The Equine Digestive System: the stomach and small intestine
Horses are designed to eat small amounts of food often. With domestication they now tend to consume larger amounts of feed once or twice a day. This can have a negative effect on their health as the equine digestive system works much better with constant grazing.
The horses’ stomach has a capacity of 9-15 litres. When food enters the stomach it gets broken down by hydrochloric acid and pepsin. Normally hydrochloric acid mixes in the stomach, the fermentation slows down and eventually stops. If this does not occur and fermentation continues and the stomach fills with gas, this can cause colic or a ruptured stomach lining.
The bolus of food and saliva mixes with the acid produced by stomach. With the modern day feeding schedule, horses stomach are virtually empty for longer periods. When the horses’ stomach is empty the acid destroys the squamous cells of the stomach and can lead to ulcers. Studies have shown that over 80% of thoroughbreds have some degree of stomach ulceration. Stomach ulcers can affect horse’s appetite, behavior and performance. Feeding horses a higher proportion of roughage in their diet, small frequent meals and allowing them to graze will dramatically reduce stomach ulcers.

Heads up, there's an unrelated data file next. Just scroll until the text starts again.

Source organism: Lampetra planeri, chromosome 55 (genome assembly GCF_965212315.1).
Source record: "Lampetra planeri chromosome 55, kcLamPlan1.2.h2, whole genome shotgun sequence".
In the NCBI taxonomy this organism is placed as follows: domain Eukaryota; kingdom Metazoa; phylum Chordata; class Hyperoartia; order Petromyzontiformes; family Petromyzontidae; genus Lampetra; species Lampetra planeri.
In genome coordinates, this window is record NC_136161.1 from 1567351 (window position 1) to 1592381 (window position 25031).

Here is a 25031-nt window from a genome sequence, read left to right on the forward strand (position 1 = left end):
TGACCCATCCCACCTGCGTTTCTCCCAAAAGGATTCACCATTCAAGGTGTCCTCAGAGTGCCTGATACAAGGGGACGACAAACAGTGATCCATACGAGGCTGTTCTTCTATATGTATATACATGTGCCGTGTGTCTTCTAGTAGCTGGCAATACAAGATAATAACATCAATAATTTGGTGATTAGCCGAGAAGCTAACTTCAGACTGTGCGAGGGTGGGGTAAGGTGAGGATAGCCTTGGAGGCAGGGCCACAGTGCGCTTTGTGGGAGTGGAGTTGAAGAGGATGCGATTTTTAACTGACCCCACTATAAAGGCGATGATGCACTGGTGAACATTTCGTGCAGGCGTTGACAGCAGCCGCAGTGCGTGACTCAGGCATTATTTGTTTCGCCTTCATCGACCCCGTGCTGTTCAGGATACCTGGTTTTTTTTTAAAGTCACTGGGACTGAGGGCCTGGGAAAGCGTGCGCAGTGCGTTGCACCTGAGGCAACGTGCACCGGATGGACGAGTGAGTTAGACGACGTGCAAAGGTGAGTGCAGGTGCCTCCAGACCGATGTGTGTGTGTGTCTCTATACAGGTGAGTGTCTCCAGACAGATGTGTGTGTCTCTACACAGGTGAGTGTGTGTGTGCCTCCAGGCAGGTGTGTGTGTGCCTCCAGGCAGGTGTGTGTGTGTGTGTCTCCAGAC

In regards to the feeding routine, there is some debate over feeding grain or hay as the first meal but it hasn’t been proven yet whether one is more beneficial. Another question is whether a horse should get water before or after a meal. If you leave it up to the horse it will usually drink a little as it eats, if consuming dry feeds. The best recommendation is to offer fresh clean water at all times.
The Small Intestine
Digested food passes from the stomach into the small intestine which is 15-22 metres long, holds 55-70 litres. There are many processes involved in food digestion; enzymes digest the food, proteases break down proteins, lipases and bile break down fats. After food has been digested it absorbs through the walls of the small intestine using the blood stream to travel to where nutrients are needed.
Food takes 3-4 hours to pass through the small intestine. The quicker it moves, the less time the enzymes have to act on it. The addition of oil to a horse’s diet can slow the flow of food therefore helping to maximise digestion. Horses are very susceptible to colic or death from toxic materials feed. Unlike cows that can detoxify materials before they reach the small intestine, a horse can consume a toxin and have it enter the blood stream before it can be detoxified. It is very important not to feed horses mouldy or spoiled food.
Poor quality protein can’t be digested well by the small intestine so will tend to make its way through to the large intestine. However, once processed here it cannot be utilised to any great extent by the horse. Horses with a high demand for protein – foals and lactating mares – must be fed good quality protein as this can be broken down and absorbed better in the small intestine. It is not a matter of increasing the quantity of protein but simply increasing the quality.